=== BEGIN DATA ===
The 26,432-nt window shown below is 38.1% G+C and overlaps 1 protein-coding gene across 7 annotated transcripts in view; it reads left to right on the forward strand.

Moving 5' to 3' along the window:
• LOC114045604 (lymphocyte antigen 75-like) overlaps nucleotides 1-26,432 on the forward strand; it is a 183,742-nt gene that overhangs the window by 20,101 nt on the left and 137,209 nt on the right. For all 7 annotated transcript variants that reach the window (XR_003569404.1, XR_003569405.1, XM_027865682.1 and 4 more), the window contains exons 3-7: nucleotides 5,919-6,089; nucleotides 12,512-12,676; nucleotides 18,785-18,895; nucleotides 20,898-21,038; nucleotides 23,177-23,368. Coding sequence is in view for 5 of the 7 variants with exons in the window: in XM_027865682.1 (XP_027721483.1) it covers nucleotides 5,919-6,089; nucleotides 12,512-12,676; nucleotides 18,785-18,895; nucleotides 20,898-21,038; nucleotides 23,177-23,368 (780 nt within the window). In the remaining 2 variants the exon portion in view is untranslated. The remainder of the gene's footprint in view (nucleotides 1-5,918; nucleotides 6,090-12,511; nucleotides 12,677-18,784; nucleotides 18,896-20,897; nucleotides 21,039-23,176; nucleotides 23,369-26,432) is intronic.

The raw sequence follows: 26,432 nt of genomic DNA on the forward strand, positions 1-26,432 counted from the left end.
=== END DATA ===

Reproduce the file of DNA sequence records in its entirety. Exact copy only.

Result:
The 26,432-nt window shown below is 38.1% G+C and overlaps 1 protein-coding gene across 7 annotated transcripts in view; it reads left to right on the forward strand.

Moving 5' to 3' along the window:
• LOC114045604 (lymphocyte antigen 75-like) overlaps nucleotides 1-26,432 on the forward strand; it is a 183,742-nt gene that overhangs the window by 20,101 nt on the left and 137,209 nt on the right. For all 7 annotated transcript variants that reach the window (XR_003569404.1, XR_003569405.1, XM_027865682.1 and 4 more), the window contains exons 3-7: nucleotides 5,919-6,089; nucleotides 12,512-12,676; nucleotides 18,785-18,895; nucleotides 20,898-21,038; nucleotides 23,177-23,368. Coding sequence is in view for 5 of the 7 variants with exons in the window: in XM_027865682.1 (XP_027721483.1) it covers nucleotides 5,919-6,089; nucleotides 12,512-12,676; nucleotides 18,785-18,895; nucleotides 20,898-21,038; nucleotides 23,177-23,368 (780 nt within the window). In the remaining 2 variants the exon portion in view is untranslated. The remainder of the gene's footprint in view (nucleotides 1-5,918; nucleotides 6,090-12,511; nucleotides 12,677-18,784; nucleotides 18,896-20,897; nucleotides 21,039-23,176; nucleotides 23,369-26,432) is intronic.

The raw sequence follows: 26,432 nt of genomic DNA on the forward strand, positions 1-26,432 counted from the left end.